Optometry Scotlland: Updated GOS terms announced for Scotland. Regulation changes focus on person-centred care

4 October 2018
Source: Optometry Scotland

New terms for General Ophthalmic Services (GOS) came into force in Scotland on 1st October, following negotiations between the Scottish Government and Optometry Scotland.

The updates build on the recommendations made in The Community Eyecare Services Optometry Scotland LogoReview report published in April 2017, more than 10 years after the introduction of free NHSfunded eye examinations in Scotland.

The new arrangements give optometrists and ophthalmic medical practitioners at the front line of eye care more freedom to make decisions based on individual patient needs, moving away from a ‘tick box’ approach and offering more person-centred care.

As part of the changes, Optometry Scotland has also negotiated a fee of £38 for the newly introduced Enhanced Supplementary Eye Examination (ESEE) where a practitioner considers dilation clinically necessary. This is higher than the Supplementary Eye Examination (SEE) fee of £24.50 where the patient is not dilated.

This ESEE fee now recognises the significant time needed by community eye care professionals to deliver a dilated supplementary examination.

A summary of the main changes can be found here.

These include:  Revised maximum frequencies and early re-examination codes for certain Primary Eye Examinations (PEEs), with stipulation that practitioners can examine patients in these categories more frequently and claim for an SEE or ESEE if they deem it clinically necessary;  Revised reason codes and fee structure for (E)SEEs, reflecting an increased fee for supplementary examinations to better account for chair time required;

Revised mandatory tests and procedures for PEEs and (E)SEEs, allowing the practitioner to carry out the tests and procedures required based on individual patient signs, symptoms and needs; 

Revised requirements for equipment provision and record keeping; 

Increases to Continuing Education and Training (CET) allowances and changes to the application process; 

Clarification of tests, procedures and examinations outwith GOS; 

Increased grant paid to supervisors of pre-registration trainees.

Samantha Watson, Chair of Optometry Scotland, said: “A major change represented by these regulations is the move away from a ‘tick box’ approach when carrying out examinations.

“The updates encourage practitioners to exercise their professional judgement based on the patient’s presenting signs, symptoms and needs to determine the tests and procedures which they deem clinically necessary.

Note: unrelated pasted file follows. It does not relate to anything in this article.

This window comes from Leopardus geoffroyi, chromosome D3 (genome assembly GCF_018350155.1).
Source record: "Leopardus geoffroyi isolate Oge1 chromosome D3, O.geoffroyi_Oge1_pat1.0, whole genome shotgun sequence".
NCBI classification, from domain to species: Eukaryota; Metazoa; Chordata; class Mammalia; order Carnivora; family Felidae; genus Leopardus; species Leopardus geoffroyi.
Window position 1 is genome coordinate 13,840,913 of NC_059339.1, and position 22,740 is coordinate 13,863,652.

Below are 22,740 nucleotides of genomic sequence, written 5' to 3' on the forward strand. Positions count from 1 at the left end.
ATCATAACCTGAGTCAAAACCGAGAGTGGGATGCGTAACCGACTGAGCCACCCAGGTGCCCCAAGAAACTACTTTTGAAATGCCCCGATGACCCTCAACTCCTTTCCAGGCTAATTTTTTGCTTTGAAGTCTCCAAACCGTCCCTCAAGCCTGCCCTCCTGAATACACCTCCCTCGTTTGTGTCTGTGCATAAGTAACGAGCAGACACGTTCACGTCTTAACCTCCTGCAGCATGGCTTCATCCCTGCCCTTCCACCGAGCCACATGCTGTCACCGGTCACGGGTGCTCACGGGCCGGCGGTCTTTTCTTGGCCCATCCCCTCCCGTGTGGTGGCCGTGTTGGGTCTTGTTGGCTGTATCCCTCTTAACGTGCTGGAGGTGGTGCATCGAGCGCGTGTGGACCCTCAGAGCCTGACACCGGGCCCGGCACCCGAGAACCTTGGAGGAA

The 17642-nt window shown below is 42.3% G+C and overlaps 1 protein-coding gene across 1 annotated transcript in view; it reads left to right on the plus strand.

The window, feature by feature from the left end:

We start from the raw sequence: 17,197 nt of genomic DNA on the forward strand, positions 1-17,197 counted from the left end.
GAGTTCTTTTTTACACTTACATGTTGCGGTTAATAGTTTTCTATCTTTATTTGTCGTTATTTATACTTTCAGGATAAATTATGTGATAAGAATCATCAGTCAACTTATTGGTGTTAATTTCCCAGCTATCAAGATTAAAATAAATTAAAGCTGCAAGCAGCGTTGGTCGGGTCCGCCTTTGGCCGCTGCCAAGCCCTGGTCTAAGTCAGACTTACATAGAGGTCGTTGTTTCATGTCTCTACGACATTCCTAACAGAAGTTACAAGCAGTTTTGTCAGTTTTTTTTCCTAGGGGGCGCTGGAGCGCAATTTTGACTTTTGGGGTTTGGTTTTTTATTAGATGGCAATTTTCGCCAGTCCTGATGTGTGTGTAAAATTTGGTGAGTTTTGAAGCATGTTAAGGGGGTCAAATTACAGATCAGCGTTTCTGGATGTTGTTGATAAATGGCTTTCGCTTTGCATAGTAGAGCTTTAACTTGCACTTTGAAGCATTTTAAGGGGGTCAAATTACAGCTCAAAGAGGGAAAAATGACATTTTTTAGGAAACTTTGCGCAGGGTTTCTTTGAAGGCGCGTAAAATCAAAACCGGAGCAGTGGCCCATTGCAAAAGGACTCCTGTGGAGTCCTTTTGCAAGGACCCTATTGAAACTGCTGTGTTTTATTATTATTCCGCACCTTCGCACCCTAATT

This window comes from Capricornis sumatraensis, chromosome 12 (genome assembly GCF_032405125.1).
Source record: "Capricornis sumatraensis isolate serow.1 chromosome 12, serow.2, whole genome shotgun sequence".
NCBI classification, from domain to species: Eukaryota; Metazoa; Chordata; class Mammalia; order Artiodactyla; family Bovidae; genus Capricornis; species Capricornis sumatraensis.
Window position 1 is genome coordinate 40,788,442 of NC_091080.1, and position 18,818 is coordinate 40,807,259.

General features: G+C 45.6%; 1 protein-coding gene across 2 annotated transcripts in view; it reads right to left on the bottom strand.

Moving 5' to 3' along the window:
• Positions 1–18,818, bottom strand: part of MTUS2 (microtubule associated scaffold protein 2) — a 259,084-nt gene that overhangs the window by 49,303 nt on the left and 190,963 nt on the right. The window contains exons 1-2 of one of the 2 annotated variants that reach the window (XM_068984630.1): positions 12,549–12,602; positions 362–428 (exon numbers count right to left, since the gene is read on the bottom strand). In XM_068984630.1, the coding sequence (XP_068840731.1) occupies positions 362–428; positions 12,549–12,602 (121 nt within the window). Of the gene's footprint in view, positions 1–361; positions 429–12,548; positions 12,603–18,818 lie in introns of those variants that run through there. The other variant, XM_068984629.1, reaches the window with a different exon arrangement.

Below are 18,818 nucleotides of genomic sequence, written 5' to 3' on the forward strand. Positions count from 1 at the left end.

“This is a huge step forward in allowing us to deliver person-centred care. “Optometry Scotland particularly welcomes the newly introduced ESEE reason codes and fee structure which we have negotiated to better reflect the time and attention these patients require.

“We have negotiated with the Scottish Government extensively on these amendments and are encouraged to see further moves towards community optometry being the first port of call for all eye-related problems in Scotland.

“Work is ongoing to effectively deliver and improve General Ophthalmic Services in Scotland. We look forward to continuing collaboration with the Scottish Government and the progression of discussions for a further fee increase in April 2019, as well as overall GOS funding.”

Health Secretary Jeane Freeman said: “These positive changes to General Ophthalmic Services demonstrate our continued commitment to delivering safe, high quality and person-centred health care. They embed the role of the community optometrist as the first port of call for all eye-related matters in Scotland. We look forward to continuing to work with Optometry Scotland and other partners to make further improvements to GOS, as we continue to deliver on the recommendations of the Community Eyecare Services Review.”

Optometry Scotland is keen to highlight to practitioners the welcome revised Enhanced SEE reason codes and fee structure: 

Enhanced SEE for those patients who require dilation; 

2.9 code to be used when providing advice and counselling following an eye examination when the patient is being considered for cataract referral; 

3.0 code for an additional appointment to complete a Primary Eye Examination where the patient has complex needs.

OS also wishes to draw attention to the fact that a cycloplegic refraction of a child will attract the Enhanced SEE fee and there will be a mechanism in place to backdate this increase to 1st April 2018.

Practitioners should note that the maximum frequency has been revised to every two years instead of one year for patients with glaucoma, patients with a family history of glaucoma and patients with ocular hypertension.

However, practitioners are reminded that where they judge that it is clinically necessary to examine patients in these categories more frequently than two years an examination can be conducted and a (E)SEE claimed using 2.3 or 4.3.

A revised GOS Statement is being issued to the profession along with the accompanying PCA.

In addition, Optometry Scotland will host a series of roadshows with PSD across Scotland later in the year, where the profession will have an opportunity to discuss and learn more about these changes.

More information can be found at http://www.optometryscotland.org.uk

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